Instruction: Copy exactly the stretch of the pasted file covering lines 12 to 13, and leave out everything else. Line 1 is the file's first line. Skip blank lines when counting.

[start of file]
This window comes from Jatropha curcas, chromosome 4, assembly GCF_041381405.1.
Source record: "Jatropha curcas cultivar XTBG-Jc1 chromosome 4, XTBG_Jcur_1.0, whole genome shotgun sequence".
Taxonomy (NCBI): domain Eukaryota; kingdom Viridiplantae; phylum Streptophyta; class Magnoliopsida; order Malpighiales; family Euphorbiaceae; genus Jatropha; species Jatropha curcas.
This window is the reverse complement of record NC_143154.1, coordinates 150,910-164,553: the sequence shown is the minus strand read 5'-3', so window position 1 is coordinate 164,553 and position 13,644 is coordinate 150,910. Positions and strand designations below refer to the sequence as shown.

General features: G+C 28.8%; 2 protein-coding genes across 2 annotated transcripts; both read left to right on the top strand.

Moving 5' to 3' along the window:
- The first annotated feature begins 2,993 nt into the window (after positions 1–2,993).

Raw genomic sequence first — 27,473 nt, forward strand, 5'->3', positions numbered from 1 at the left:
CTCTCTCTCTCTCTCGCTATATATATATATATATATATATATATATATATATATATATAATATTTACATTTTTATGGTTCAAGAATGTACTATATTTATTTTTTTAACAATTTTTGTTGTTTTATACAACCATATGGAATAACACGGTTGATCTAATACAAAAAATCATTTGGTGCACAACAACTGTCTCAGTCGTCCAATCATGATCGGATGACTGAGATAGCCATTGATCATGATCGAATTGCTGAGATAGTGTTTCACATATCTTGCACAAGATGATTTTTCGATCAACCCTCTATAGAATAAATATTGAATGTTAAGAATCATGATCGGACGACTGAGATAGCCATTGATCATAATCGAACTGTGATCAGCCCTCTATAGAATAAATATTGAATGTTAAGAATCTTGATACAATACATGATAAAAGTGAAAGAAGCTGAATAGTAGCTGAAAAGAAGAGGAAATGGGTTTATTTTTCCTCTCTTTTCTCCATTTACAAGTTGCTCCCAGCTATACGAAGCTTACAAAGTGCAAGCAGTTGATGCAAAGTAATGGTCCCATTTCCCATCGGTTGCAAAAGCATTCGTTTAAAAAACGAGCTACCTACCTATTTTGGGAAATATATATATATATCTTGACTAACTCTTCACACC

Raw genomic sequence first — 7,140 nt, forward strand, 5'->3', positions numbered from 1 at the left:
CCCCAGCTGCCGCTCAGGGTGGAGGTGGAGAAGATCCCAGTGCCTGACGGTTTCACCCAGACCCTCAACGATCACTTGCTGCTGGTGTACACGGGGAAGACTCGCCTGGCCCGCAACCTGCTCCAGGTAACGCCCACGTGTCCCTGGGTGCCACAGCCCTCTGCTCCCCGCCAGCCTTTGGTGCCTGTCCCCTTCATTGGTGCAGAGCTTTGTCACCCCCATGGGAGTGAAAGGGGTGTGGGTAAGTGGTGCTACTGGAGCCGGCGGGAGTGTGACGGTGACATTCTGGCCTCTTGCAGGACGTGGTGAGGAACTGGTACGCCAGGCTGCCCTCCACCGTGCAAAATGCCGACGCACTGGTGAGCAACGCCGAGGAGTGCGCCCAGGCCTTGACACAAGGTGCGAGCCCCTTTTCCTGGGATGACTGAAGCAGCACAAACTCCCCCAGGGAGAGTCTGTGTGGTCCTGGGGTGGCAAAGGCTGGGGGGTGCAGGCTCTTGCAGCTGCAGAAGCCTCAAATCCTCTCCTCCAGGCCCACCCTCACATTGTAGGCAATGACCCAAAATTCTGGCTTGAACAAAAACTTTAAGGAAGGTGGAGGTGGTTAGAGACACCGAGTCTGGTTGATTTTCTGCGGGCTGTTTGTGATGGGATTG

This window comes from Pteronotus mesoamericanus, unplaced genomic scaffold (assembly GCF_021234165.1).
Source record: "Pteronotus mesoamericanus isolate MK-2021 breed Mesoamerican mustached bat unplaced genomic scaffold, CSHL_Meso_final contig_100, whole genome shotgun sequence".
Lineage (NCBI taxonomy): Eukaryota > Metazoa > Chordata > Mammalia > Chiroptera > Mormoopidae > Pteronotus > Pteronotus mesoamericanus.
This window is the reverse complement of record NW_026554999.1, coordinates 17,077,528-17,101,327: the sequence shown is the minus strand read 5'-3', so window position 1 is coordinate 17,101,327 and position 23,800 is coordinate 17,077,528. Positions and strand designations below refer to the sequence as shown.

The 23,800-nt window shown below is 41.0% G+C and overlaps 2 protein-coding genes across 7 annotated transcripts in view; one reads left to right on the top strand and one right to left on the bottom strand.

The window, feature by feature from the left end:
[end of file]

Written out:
This window comes from Pteronotus mesoamericanus, unplaced genomic scaffold (assembly GCF_021234165.1).
Source record: "Pteronotus mesoamericanus isolate MK-2021 breed Mesoamerican mustached bat unplaced genomic scaffold, CSHL_Meso_final contig_100, whole genome shotgun sequence".